LETTER: Jersey City’s handling of Croson Study was ‘a gross miscarriage of justice’

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In a letter to the editor, Jersey City NAACP Labor and Industry Committee Chair Willie Keaton, Jr. says that the city’s handling of the Croson Study was “a gross miscarriage of justice.” 

Willie Keaton, Jr.

Dear Editor,

In my opinion, the handling of the Croson Study can only be described as a gross miscarriage of Justice.

After more than a year, immersed in the topic and nuances of the Croson Study (all while serving in the area most impacted by the disparity and discrimination outlined in the Croson Study), my view of human depravity has taken a turn for the worse.

Let me make my case. The Croson Study was commissioned by the City in 2007 with MGT of America and was completed in May of 2011.

The study (which cost $370,590), was designed to determine whether existing Jersey City efforts had eliminated active and passive discrimination by analyzing City procurement trends and practices from the fiscal year 2002 through the fiscal year 2008 and to evaluate various options for future development of programs.

Fast forward to October 7th, 2014, an Executive Order of the Mayor of the City of Jersey City, Created a Purchasing Disparity Study: AKA- “Croson Study Committee.”

Think about that. A “Study” Committee, established, to study the study. By the way the original Croson Study (which cost $370,590) came with Recommendations.

A year later, October 14 th 2015, a Strategic Plan is then created by the “Study Committee.”

The City Council approves a resolution/ ordinance adopting a Strategic Plan with recommendations as to how to correct disparity and discrimination along several areas impacting Minority Women and Business Enterprises.

In an article written in Jersey Journal October 26th, 2015 discussing the City Council unanimously approving the Strategic Plan Terrance McDonald writes; “Implementation of the committee’s recommendations could cost as much as $1 million, according to Mayor Steve Fulop, an amount he said could be offset somewhat by fines issued to developers who do not comply.”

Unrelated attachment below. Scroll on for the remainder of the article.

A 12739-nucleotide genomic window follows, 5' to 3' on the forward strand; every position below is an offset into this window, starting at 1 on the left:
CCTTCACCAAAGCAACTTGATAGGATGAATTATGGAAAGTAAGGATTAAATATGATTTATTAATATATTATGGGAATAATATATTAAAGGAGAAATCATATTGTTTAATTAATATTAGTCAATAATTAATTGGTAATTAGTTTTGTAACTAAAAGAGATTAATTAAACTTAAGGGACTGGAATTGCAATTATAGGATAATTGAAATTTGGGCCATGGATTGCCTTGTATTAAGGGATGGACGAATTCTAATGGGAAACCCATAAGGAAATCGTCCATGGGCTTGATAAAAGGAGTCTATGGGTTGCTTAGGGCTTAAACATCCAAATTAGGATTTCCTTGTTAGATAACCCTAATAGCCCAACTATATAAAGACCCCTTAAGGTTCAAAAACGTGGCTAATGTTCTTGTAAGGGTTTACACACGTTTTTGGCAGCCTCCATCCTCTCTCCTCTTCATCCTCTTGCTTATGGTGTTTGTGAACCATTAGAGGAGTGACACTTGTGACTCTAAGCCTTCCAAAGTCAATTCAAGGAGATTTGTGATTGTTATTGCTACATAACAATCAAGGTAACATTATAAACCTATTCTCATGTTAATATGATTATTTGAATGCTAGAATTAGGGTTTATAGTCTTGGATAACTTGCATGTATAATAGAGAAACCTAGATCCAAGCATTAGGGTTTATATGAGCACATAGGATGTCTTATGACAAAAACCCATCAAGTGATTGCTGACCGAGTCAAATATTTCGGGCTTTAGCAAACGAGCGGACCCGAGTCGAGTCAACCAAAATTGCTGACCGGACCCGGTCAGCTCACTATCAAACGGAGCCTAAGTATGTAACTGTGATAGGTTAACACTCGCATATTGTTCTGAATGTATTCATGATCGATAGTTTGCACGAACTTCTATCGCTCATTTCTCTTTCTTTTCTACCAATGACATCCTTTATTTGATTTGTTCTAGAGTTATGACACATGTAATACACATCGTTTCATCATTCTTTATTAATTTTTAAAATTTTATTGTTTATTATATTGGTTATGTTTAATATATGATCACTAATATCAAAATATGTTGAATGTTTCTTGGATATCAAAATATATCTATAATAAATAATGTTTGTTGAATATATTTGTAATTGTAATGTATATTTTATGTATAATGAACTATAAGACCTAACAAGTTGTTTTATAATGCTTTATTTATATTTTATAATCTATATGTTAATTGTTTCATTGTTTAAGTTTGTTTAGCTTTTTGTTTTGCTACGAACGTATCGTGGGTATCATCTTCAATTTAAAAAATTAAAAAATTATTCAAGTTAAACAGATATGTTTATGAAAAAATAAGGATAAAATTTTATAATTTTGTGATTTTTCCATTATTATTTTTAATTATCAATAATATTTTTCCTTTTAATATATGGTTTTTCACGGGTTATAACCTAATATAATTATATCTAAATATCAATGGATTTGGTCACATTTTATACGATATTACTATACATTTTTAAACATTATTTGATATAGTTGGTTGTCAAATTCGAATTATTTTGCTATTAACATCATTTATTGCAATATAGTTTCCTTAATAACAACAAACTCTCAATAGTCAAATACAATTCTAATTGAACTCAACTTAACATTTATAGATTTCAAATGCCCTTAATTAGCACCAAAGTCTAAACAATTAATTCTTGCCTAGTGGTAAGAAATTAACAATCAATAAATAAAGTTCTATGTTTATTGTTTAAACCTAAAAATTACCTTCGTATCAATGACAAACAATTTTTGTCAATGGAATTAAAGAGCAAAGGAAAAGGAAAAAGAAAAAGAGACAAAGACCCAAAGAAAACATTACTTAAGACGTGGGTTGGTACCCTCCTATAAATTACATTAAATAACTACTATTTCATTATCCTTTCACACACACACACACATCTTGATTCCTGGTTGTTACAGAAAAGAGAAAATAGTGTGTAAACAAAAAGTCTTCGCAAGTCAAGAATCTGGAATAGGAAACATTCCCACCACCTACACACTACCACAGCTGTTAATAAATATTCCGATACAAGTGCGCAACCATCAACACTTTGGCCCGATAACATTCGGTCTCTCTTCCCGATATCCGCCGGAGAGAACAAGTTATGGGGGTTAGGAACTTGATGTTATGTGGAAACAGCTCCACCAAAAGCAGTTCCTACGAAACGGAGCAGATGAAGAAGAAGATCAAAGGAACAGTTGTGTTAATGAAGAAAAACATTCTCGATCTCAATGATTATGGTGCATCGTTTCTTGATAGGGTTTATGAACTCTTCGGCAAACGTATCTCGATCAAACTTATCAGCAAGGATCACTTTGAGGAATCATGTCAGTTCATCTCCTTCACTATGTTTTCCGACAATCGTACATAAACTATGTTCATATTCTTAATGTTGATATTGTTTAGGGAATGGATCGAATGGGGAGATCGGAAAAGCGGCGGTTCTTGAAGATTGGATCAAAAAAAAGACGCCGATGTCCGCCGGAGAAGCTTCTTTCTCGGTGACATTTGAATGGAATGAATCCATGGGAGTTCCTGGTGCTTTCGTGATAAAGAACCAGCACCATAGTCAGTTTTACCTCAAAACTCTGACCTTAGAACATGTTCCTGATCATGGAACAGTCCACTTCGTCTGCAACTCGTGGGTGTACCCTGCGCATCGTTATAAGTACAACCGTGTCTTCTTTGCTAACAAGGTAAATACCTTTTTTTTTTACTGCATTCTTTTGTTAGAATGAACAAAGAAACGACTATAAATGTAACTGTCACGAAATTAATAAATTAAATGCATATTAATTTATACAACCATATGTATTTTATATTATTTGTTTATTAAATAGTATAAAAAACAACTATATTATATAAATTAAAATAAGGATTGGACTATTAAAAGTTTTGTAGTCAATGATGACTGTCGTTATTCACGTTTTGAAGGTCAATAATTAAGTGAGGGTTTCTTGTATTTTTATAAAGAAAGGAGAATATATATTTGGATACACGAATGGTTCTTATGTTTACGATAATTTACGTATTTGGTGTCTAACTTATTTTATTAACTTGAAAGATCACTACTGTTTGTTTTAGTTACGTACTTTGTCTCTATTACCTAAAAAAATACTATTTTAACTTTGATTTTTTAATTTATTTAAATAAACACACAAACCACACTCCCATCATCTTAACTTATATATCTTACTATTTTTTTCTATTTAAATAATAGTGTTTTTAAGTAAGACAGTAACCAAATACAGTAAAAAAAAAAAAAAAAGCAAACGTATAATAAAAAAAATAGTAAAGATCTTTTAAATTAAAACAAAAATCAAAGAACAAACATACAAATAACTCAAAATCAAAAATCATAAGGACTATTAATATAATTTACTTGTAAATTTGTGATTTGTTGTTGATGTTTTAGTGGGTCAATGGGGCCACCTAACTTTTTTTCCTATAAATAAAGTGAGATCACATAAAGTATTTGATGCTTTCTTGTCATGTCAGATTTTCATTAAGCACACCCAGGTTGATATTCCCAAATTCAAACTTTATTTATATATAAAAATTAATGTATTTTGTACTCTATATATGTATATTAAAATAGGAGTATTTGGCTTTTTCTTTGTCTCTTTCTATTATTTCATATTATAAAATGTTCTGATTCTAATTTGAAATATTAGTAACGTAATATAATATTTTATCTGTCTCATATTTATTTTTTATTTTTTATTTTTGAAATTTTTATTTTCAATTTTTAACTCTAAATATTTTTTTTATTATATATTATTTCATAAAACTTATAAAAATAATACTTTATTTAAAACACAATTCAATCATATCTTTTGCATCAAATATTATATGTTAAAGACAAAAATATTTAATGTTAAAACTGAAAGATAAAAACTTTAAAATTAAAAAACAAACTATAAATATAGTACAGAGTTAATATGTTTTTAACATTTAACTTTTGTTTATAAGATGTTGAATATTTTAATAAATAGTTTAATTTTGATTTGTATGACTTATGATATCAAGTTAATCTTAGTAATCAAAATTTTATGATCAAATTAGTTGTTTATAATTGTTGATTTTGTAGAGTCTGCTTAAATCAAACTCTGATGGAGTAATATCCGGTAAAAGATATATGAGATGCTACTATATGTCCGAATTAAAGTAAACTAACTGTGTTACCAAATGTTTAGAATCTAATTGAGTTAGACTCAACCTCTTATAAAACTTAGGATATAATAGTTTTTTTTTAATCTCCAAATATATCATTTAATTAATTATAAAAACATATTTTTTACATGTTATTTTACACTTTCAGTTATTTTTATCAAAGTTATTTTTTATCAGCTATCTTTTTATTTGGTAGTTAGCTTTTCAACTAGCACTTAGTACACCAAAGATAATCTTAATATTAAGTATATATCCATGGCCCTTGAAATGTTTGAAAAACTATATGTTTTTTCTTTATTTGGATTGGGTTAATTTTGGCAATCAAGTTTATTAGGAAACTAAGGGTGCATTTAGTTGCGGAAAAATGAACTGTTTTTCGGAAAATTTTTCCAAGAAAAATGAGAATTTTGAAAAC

What I’m not going to ask is, if a million dollars was actually spent to correct the disparity in Jersey City (from 2015 to the present) and let’s pretend for a moment, developers have been routinely fined by the City for not hiring black contractors.

What I want us to think about, is the raw numbers of the original study, (which cost $370,590).

The Original Study concluded:
• statistical disparities in MWBE (Minority Women Business Enterprises) utilization,
• substantial disparities in the private marketplace,
• evidence of discrimination in business formation and revenue earned from self-employment,
• evidence of passive participation in private sector disparities and
• anecdotal evidence of discrimination.

The study also proclaimed, between 2002-2008 Jersey City paid $67.3 million in construction services. African Americans were utilized at .85% (yes less than 1 %) despite there being 20.22% availability.

My closing argument: The City has known since 2011, that Minority Women and Business
Enterprises we’re underutilized. Let me go further.

The City, has known since 2011, by way of empirical data, that an entire community of minorities and women were neglected and starved, out of the economic growth that other races and genders in the City enjoyed.

According to a Washington Post Article entitled: White families have nearly 10 times the net worth of black families. And the gap is growing: “In 2016, white families had a median net worth of $171,000, compared with $17,600 for blacks and $20,700 for Hispanics.”

In a so-called post racial society, we wonder how this type of a gap can occur. We simply look no further than Jersey City’s handling of the Croson Study, and its offspring, the Strategic Plan.

The Study, of the Study-all the while, the wealth gap just continuing to grow and grow. The Rich get Richer and the Poor Get Poorer.

I rest my case: A Miscarriage of Justice …

50 years ago, Dr. Martin Luther King Jr, passed through Jersey City, promoting his Poor People Campaign.

The poor people of Greenville in 2018, who walk up and down MLK Blvd unemployed, do not need a campaign, they simply need representatives who, in good faith, will
make good on it’s own promises and ordinances.

Come and join the NAACP April 24th 2018, 7:00pm at the Mary Bethune Center as we pursue justice as it pertains to the Croson Study and its subsequent Strategic Plan.

Willie J. Keaton, Jr.

Chair of the Labor and Industry Committee Jersey City NAACP